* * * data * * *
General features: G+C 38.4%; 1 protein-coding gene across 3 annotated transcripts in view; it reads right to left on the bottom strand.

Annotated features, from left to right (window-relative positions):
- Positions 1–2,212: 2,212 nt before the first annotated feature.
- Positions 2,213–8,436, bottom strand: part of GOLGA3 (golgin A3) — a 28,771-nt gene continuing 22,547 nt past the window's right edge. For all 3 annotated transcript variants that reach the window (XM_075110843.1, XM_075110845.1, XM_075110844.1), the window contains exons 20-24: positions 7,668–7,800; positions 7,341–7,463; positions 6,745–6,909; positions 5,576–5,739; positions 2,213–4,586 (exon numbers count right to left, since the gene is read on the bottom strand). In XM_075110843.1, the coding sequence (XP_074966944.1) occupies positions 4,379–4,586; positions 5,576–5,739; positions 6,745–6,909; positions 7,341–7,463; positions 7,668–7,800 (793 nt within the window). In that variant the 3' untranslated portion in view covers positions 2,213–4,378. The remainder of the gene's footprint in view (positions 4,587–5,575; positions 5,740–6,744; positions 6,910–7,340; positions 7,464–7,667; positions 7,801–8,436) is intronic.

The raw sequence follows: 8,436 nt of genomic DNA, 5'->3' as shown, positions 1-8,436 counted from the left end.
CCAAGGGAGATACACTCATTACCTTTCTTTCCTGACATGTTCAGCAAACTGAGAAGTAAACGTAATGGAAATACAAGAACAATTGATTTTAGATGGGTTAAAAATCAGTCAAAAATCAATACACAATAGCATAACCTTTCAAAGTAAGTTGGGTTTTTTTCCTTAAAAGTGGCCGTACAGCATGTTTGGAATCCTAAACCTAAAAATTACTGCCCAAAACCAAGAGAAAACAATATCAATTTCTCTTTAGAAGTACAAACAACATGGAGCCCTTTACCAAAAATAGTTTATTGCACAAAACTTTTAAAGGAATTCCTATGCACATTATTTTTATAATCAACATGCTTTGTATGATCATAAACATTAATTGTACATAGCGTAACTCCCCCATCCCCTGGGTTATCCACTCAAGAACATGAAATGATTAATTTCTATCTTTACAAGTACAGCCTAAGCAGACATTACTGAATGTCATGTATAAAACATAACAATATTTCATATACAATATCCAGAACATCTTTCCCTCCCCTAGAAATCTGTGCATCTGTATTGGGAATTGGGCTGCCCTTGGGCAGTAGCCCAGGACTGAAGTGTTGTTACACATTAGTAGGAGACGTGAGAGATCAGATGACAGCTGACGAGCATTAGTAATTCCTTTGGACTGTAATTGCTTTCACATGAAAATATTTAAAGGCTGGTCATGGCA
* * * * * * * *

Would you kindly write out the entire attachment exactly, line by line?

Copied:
General features: G+C 38.4%; 1 protein-coding gene across 3 annotated transcripts in view; it reads right to left on the bottom strand.

Annotated features, from left to right (window-relative positions):
- Positions 1–2,212: 2,212 nt before the first annotated feature.
- Positions 2,213–8,436, bottom strand: part of GOLGA3 (golgin A3) — a 28,771-nt gene continuing 22,547 nt past the window's right edge. For all 3 annotated transcript variants that reach the window (XM_075110843.1, XM_075110845.1, XM_075110844.1), the window contains exons 20-24: positions 7,668–7,800; positions 7,341–7,463; positions 6,745–6,909; positions 5,576–5,739; positions 2,213–4,586 (exon numbers count right to left, since the gene is read on the bottom strand). In XM_075110843.1, the coding sequence (XP_074966944.1) occupies positions 4,379–4,586; positions 5,576–5,739; positions 6,745–6,909; positions 7,341–7,463; positions 7,668–7,800 (793 nt within the window). In that variant the 3' untranslated portion in view covers positions 2,213–4,378. The remainder of the gene's footprint in view (positions 4,587–5,575; positions 5,740–6,744; positions 6,910–7,340; positions 7,464–7,667; positions 7,801–8,436) is intronic.

The raw sequence follows: 8,436 nt of genomic DNA, 5'->3' as shown, positions 1-8,436 counted from the left end.
CCAAGGGAGATACACTCATTACCTTTCTTTCCTGACATGTTCAGCAAACTGAGAAGTAAACGTAATGGAAATACAAGAACAATTGATTTTAGATGGGTTAAAAATCAGTCAAAAATCAATACACAATAGCATAACCTTTCAAAGTAAGTTGGGTTTTTTTCCTTAAAAGTGGCCGTACAGCATGTTTGGAATCCTAAACCTAAAAATTACTGCCCAAAACCAAGAGAAAACAATATCAATTTCTCTTTAGAAGTACAAACAACATGGAGCCCTTTACCAAAAATAGTTTATTGCACAAAACTTTTAAAGGAATTCCTATGCACATTATTTTTATAATCAACATGCTTTGTATGATCATAAACATTAATTGTACATAGCGTAACTCCCCCATCCCCTGGGTTATCCACTCAAGAACATGAAATGATTAATTTCTATCTTTACAAGTACAGCCTAAGCAGACATTACTGAATGTCATGTATAAAACATAACAATATTTCATATACAATATCCAGAACATCTTTCCCTCCCCTAGAAATCTGTGCATCTGTATTGGGAATTGGGCTGCCCTTGGGCAGTAGCCCAGGACTGAAGTGTTGTTACACATTAGTAGGAGACGTGAGAGATCAGATGACAGCTGACGAGCATTAGTAATTCCTTTGGACTGTAATTGCTTTCACATGAAAATATTTAAAGGCTGGTCATGGCA